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Is Oddworld: Soulstorm A Remake?

Oddworld: Soulstorm is the follow-up to Oddworld: New and Tasty!, 2014's expanded remake of the original Oddworld: Abe's Oddysee. The new game drops players into the role of a Mudokon named Abe as he works to save his people from the evil overlords who have enslaves them. 


Unlike the meatpacking plant of the original game, Soulstorm takes place largely in an energy drink factory that has kept its employees productive with the titular Soulstorm Brew. Even with the change of scenery, Soulstorm contains that classic Oddworld gameplay that fans know and love — along with a few surprises for longtime followers of the series.

If Soulstorm's storyline sounds a bit familiar, then you may have played 1998's Oddworld: Abe's Exoddus. Much like its predecessor, Oddworld: Soulstorm takes its storytelling cues from an older game in the franchise. Game remakes are nothing new, and sometimes they can be genuinely great or a blatant cash grab. Luckily for the fans, Soulstorm looks to continue on the series' legacy in a way that is exciting for older fans and accessible for new ones. 


But is Soulstorm technically a remake of Abe's Exoddus, or something else entirely?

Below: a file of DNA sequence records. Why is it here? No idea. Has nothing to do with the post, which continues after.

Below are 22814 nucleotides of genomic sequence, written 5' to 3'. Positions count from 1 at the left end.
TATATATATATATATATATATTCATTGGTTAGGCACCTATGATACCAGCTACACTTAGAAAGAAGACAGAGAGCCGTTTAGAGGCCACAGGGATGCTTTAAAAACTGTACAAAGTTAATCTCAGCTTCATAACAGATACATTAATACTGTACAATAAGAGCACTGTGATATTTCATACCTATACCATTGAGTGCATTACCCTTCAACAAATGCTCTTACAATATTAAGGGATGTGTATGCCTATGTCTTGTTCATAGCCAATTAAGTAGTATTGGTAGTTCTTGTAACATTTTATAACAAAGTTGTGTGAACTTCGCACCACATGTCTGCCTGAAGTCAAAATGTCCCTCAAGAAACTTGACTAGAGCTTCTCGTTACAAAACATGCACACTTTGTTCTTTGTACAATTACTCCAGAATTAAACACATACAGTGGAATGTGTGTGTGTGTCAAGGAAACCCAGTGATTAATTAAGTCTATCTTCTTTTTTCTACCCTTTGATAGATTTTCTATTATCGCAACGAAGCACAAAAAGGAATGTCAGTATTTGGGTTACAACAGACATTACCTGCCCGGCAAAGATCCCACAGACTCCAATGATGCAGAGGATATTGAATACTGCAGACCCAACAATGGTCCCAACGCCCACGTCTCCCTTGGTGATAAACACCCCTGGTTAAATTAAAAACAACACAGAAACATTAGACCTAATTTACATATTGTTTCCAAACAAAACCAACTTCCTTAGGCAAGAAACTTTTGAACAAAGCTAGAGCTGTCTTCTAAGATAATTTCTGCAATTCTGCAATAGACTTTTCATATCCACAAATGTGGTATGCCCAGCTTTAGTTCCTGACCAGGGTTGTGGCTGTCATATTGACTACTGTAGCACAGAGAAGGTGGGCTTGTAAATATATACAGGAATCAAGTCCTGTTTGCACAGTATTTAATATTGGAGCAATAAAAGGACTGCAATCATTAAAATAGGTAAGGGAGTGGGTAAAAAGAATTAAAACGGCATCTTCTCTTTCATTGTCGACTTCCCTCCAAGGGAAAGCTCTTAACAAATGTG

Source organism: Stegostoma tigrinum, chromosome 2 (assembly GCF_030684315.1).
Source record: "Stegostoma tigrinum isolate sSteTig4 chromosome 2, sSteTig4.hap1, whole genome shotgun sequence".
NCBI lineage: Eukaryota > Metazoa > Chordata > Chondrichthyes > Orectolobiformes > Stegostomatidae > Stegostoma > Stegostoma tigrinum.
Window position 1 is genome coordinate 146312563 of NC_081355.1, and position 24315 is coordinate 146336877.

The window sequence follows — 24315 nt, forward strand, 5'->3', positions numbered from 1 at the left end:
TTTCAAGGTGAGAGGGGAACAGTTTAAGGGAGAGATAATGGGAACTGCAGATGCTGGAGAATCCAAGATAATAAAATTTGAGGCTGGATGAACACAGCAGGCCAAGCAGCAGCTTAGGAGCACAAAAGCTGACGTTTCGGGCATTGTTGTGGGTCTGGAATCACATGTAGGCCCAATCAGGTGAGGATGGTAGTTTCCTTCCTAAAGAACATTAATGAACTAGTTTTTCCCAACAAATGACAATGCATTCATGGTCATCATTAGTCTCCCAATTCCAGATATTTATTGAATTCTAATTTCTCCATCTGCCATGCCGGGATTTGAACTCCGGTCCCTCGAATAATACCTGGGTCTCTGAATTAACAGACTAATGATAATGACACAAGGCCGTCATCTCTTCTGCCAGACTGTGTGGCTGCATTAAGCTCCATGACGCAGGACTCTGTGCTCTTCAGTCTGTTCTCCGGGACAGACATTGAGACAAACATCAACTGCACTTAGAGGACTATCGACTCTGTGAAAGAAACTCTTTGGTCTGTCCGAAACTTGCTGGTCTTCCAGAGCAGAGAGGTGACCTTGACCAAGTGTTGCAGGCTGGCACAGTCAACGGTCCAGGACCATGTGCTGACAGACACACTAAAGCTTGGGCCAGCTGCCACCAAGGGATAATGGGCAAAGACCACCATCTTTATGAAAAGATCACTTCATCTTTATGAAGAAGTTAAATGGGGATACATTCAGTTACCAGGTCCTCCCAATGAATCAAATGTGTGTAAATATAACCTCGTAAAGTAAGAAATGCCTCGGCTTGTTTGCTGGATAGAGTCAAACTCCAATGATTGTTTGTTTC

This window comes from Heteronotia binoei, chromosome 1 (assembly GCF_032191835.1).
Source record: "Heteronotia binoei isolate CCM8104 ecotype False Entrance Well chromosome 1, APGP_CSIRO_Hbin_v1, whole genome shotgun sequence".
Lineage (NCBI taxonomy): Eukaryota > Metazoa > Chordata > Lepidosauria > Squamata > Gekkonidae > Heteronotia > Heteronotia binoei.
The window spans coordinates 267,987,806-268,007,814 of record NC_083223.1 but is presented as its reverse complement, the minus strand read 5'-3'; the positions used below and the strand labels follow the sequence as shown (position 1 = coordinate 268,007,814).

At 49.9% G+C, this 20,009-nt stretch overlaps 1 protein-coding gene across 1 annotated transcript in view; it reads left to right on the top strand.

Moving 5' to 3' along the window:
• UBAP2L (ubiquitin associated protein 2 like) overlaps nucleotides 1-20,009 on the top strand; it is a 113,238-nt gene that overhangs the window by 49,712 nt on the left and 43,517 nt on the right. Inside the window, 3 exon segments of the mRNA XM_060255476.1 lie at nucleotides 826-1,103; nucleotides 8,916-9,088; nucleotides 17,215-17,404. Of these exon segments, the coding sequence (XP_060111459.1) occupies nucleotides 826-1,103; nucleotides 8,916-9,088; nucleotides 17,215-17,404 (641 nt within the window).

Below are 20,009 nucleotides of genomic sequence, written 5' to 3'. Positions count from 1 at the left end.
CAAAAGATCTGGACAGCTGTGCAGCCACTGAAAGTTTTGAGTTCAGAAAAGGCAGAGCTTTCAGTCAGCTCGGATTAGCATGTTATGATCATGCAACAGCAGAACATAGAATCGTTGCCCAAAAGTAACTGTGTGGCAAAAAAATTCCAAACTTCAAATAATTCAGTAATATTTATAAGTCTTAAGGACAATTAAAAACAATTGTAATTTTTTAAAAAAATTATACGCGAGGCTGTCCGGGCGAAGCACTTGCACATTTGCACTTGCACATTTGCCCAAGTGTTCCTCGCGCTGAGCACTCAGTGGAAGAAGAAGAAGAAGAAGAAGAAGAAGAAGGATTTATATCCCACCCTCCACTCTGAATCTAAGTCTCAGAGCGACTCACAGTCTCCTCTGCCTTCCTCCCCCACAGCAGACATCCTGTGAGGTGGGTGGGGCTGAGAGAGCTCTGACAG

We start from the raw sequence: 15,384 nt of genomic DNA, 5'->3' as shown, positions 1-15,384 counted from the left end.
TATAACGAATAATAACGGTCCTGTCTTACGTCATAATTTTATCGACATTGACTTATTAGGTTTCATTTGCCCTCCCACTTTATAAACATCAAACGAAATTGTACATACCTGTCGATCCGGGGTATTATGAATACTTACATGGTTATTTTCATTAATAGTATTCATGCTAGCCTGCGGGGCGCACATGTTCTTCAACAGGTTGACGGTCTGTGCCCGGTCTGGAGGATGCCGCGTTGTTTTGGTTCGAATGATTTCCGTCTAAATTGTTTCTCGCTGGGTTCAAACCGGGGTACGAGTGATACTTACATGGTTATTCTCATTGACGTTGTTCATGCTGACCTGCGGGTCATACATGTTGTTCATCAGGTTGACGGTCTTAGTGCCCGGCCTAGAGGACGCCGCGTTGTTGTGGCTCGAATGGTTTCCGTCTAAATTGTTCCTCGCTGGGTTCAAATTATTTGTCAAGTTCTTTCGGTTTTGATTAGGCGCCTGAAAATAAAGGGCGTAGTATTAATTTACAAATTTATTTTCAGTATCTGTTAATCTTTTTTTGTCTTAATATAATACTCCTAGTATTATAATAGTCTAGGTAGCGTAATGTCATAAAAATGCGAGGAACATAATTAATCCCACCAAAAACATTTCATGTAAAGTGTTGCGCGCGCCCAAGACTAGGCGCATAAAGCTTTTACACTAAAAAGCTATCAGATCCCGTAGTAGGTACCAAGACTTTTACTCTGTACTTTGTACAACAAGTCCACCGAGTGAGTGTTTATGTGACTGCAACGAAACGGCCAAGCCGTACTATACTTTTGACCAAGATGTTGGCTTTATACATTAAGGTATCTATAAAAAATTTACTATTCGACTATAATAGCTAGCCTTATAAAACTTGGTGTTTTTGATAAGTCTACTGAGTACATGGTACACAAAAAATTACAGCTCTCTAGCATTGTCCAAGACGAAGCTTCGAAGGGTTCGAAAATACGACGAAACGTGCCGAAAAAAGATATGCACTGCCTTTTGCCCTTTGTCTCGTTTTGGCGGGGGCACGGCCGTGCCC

Soulstorm is its own beast, but it may feel familiar

According to developer Oddworld InhabitantsSoulstorm is less of a "remake" and more of a "retake." 

When the game was first announced in a press release, series director Lorne Lanning described Soulstorm as an opportunity to "re-tell the fable from a very different angle." Lorne explained that the story for the new game was "deeper [and] darker" than the original game's, and that it would flesh out the story the way it was originally meant to be told. 


In an interview with VentureBeat, series director Lorne Lanning explained that Abe's Exoddus was a rushed production, with the studio pushing the game through development and release in just 9 months. Soulstorm, on the other hand, is the product of years of work. As a result, Soulstorm is much more indicative of Lanning's original vision. He told VentureBeat, "We've just ignored the original [Abe's Exoddus]. This is a completely new game. It's what Exoddus was inspired by, but couldn't be. This gets back to the true inspiration."

While longtime fans will probably recognize many of the basic story elements in Soulstorm, it is intended to stand on its own as a new take on familiar ideas.